ESPNU is an American multinational digital cable and satellite sports television channel owned by ESPN Inc., a joint venture between the Disney Media Networks division of The Walt Disney Company (which owns a controlling 80% stake) and the Hearst Communications (which owns the remaining 20%). The channel is primarily dedicated to coverage of college athletics, and is also used as an additional outlet for general ESPN programming. ESPNU is based alongside its sister networks at ESPN's headquarters in Bristol, Connecticut.

CountryUnited States
Broadcast areaNationwide
HeadquartersBristol, Connecticut
Picture format720p (HDTV)
Downgraded to letterboxed 480i for SDTV feed
OwnerESPN Inc.
(The Walt Disney Company (80%)
Hearst Communications (20%)
Sister channels
LaunchedMarch 4, 2005 (2005-03-04)
WebsiteESPNU official website
Streaming media
(U.S. cable subscribers only; requires login from pay television provider to access content)
Sling TVSports Extra Package
YouTube TVbase package
Hulu + Live TVbase package
DirecTV StreamMax package

As of November 2021, ESPNU reaches approximately 51 million television households in the United States – a drop of 24% from nearly a decade ago.[1]


The network was launched on March 4, 2005, with its first broadcast originating from the site of Gallagher-Iba Arena on the Oklahoma State University campus in Stillwater, Oklahoma. The network's first live event was a semifinal game of the Ohio Valley Conference men's basketball tournament between Southeast Missouri State University and Eastern Kentucky University. The network was launched as a response to rival College Sports Television (CSTV) (now CBS Sports Network). ESPN was also being investigated by the U.S. Justice Department on allegations of "warehousing" collegiate sporting events from certain conferences, or signing a deal with a conference for all their games, but only televising a small number and not allowing the conference to make other arrangements for television broadcasts.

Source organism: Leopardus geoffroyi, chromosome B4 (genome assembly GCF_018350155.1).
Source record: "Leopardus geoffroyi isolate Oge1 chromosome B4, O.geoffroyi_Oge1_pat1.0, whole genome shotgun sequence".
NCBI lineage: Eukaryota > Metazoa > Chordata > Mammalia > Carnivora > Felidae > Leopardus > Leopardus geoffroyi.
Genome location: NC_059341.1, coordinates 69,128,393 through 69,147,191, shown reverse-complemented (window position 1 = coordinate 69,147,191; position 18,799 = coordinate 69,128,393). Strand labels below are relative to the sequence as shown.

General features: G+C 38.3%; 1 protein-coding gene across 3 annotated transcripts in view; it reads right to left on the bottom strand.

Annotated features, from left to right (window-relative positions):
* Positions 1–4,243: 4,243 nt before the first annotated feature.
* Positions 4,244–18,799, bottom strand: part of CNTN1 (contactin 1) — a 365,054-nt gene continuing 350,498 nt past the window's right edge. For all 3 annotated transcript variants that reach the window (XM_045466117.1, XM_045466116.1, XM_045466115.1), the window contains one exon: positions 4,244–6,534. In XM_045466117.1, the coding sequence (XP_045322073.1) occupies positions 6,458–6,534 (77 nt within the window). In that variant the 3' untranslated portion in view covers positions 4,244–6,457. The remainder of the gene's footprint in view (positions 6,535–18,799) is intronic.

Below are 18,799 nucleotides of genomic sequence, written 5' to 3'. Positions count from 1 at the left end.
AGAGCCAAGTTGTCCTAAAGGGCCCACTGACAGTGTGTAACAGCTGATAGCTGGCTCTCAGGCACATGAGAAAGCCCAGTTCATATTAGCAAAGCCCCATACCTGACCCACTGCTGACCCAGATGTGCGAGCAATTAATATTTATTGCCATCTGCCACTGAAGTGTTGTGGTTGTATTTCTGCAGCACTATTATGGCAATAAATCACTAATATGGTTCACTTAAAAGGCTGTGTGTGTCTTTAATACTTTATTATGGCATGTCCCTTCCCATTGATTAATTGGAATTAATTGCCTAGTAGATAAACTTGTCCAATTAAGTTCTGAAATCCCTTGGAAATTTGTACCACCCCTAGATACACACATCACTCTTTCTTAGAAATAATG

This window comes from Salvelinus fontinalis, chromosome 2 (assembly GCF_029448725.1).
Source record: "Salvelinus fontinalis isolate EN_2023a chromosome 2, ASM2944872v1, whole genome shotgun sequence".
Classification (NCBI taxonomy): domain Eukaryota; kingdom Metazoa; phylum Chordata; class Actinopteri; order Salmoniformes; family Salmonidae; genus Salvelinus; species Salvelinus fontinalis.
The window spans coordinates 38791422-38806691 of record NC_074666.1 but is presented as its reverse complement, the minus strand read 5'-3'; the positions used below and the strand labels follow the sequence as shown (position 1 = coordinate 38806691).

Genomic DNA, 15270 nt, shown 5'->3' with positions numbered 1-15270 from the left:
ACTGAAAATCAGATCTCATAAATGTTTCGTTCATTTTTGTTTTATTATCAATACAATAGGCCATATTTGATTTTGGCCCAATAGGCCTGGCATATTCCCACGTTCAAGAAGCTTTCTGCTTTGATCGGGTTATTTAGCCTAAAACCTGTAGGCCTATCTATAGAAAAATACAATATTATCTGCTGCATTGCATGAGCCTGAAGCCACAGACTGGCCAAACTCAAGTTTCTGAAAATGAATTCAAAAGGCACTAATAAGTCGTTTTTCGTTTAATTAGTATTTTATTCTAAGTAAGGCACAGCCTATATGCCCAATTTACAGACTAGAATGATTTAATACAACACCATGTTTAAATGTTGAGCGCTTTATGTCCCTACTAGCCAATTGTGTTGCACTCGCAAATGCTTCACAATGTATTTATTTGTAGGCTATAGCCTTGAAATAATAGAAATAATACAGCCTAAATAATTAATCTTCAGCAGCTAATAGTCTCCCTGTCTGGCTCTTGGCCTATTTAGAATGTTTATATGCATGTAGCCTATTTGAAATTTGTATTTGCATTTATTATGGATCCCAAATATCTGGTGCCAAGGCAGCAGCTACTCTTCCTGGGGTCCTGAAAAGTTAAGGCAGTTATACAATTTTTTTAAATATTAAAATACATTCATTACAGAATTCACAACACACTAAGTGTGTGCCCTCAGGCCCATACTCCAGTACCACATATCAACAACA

ESPN and XOS Technologies entered into a partnership for college athletics websites to compete directly with CSTV's growing internet presence. On August 28, 2006, ESPNU launched a new SportsCenter spin-off focusing entirely on college sports. The program, SportsCenterU, was originally scheduled to be broadcast from ESPN's headquarters in Bristol, Connecticut, however ESPN instead chose to originate the show from Charlotte. Mike Hall was the program's lead anchor until August 2007, when he left for the new Big Ten Network. He was replaced by Mike Gleason and Lowell Galindo. The two are joined on-set by color commentators that vary depending on the sports season.

The same day as SportsCenterU's debut, ESPNU launched the website The site included live streaming of college sports events, a multi-media player dedicated to college sports, podcasts and ESPN Motion clips of studio programming from the ESPNU television network.

ESPNU expanded its live programming to water polo by broadcasting its first-ever water polo match between the women's teams of Princeton University and Bucknell University on March 28, 2009, from DeNunzio Pool in Princeton, New Jersey.

In addition to its collegiate sports coverage, ESPNU has simulcast ESPN Radio's midday program over its airwaves since 2008, with the exception of a brief period between 2011 and 2012. The program airing for the majority of that time was The Herd with Colin Cowherd, which has since moved to Fox Sports Radio and is simulcast on Fox Sports 1. Following Cowherd's departure and several weeks of guest hosts taking over the timeslot, The Dan Le Batard Show with Stugotz became the permanent replacement for The Herd.

On April 26, 2017, as part of a larger series of company-wide cuts, it was announced that ESPNU's studio operations would be re-located from Charlotte to ESPN's main headquarters in Bristol, Connecticut. Less than 10 employees were laid off as part of the cuts. SEC Network and ESPN Events continue to operate out of Charlotte.[2]